ros-$distro-actionlib ros-$distro-angles ros-$distro-bond_core ros-$distro-catkin ros-$distro-class_loader ros-$distro-cmake_modules ros-$distro-common_msgs ros-$distro-console_bridge ros-$distro-control_msgs ros-$distro-diagnostics ros-$distro-dynamic_reconfigure ros-$distro-executive_smach ros-$distro-filters ros-$distro-gencpp ros-$distro-geneus ros-$distro-genlisp ros-$distro-genmsg ros-$distro-gennodejs ros-$distro-genpy ros-$distro-geometry ros-$distro-message_generation ros-$distro-message_runtime ros-$distro-nodelet_core ros-$distro-pluginlib ros-$distro-robot_model ros-$distro-robot_state_publisher ros-$distro-ros ros-$distro-ros_comm ros-$distro-rosbag_migration_rule ros-$distro-rosconsole_bridge ros-$distro-roscpp_core ros-$distro-rosgraph_msgs ros-$distro-roslisp ros-$distro-rospack ros-$distro-std_msgs ros-$distro-std_srvs ros-$distro-xacro

which is both longer, provides more opportunities to make mistakes and is harder to document.

The same infrastructure can obviously be used to group together packages created by community members. One example would be MoveIt, which has a moveit metapackage.

See REP-140 - Package Manifest Format Two Specification - Data Representation - <metapackage/> for more information on metapackages.

So what's the point?

They are used to group together sets of packages that form a 'coherent set' through their run_depends.

This then allows you to install - say all of the Robot variant (defined in REP-142) - with a single command:

sudo apt-get install ros-$distro-robot

instead of:

sudo apt-get install ros-$distro-actionlib ros-$distro-angles ros-$distro-bond_core ros-$distro-catkin ros-$distro-class_loader ros-$distro-cmake_modules ros-$distro-common_msgs ros-$distro-console_bridge ros-$distro-control_msgs ros-$distro-diagnostics ros-$distro-dynamic_reconfigure ros-$distro-executive_smach ros-$distro-filters ros-$distro-gencpp ros-$distro-geneus ros-$distro-genlisp ros-$distro-genmsg ros-$distro-gennodejs ros-$distro-genpy ros-$distro-geometry ros-$distro-message_generation ros-$distro-message_runtime ros-$distro-nodelet_core ros-$distro-pluginlib ros-$distro-robot_model ros-$distro-robot_state_publisher ros-$distro-ros ros-$distro-ros_comm ros-$distro-rosbag_migration_rule ros-$distro-rosconsole_bridge ros-$distro-roscpp_core ros-$distro-rosgraph_msgs ros-$distro-roslisp ros-$distro-rospack ros-$distro-std_msgs ros-$distro-std_srvs ros-$distro-xacro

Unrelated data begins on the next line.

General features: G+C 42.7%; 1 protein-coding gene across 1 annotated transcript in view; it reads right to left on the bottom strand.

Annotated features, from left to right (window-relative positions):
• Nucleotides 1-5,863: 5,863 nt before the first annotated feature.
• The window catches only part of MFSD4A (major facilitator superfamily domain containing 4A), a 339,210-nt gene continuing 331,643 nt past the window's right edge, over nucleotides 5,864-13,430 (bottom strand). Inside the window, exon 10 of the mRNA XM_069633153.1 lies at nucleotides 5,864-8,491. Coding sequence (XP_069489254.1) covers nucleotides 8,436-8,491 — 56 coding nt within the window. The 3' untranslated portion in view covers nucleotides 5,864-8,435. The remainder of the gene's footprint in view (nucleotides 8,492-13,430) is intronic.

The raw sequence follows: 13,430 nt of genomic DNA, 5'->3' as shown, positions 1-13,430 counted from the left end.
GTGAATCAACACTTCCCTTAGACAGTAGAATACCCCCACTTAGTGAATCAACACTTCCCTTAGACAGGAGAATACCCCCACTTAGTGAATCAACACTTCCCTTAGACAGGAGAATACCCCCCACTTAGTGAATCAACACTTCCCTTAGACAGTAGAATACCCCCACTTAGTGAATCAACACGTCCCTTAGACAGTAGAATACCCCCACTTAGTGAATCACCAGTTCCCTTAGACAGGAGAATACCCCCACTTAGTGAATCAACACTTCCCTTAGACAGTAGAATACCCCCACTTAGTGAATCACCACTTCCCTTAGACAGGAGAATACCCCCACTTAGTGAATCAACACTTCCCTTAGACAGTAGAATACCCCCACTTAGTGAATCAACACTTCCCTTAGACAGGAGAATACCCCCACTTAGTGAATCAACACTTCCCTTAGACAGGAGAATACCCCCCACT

which is both longer, provides allows for more opportunities to make mistakes and is harder to document.

The same infrastructure can obviously be used to group together packages created by community members. One example would be MoveIt, which has a moveit metapackage.

See REP-140 - Package Manifest Format Two Specification - Data Representation - <metapackage/> for more information on metapackages.

So what's the point?

They are used to group together sets of packages that form a 'coherent set' through their run_depends.

This then allows you to install - say all of the Robot variant (defined in REP-142) - with a single command:

sudo apt-get install ros-$distro-robot

instead of:

sudo apt-get install ros-$distro-actionlib ros-$distro-angles ros-$distro-bond_core ros-$distro-catkin ros-$distro-class_loader ros-$distro-cmake_modules ros-$distro-common_msgs ros-$distro-console_bridge ros-$distro-control_msgs ros-$distro-diagnostics ros-$distro-dynamic_reconfigure ros-$distro-executive_smach ros-$distro-filters ros-$distro-gencpp ros-$distro-geneus ros-$distro-genlisp ros-$distro-genmsg ros-$distro-gennodejs ros-$distro-genpy ros-$distro-geometry ros-$distro-message_generation ros-$distro-message_runtime ros-$distro-nodelet_core ros-$distro-pluginlib ros-$distro-robot_model ros-$distro-robot_state_publisher ros-$distro-ros ros-$distro-ros_comm ros-$distro-rosbag_migration_rule ros-$distro-rosconsole_bridge ros-$distro-roscpp_core ros-$distro-rosgraph_msgs ros-$distro-roslisp ros-$distro-rospack ros-$distro-std_msgs ros-$distro-std_srvs ros-$distro-xacro

which is both longer, allows for more mistakes and is harder to document.

The same infrastructure can obviously be used to group together packages created by community members. One example would be MoveIt, which has a moveit metapackage.

See REP-140 - Package Manifest Format Two Specification - Data Representation - <metapackage/> for more information on metapackages.


Edit: note that metapackages are not stacks, in that they do not physically contain other packages (ie: other packages can not and may not be sub directories of other packages).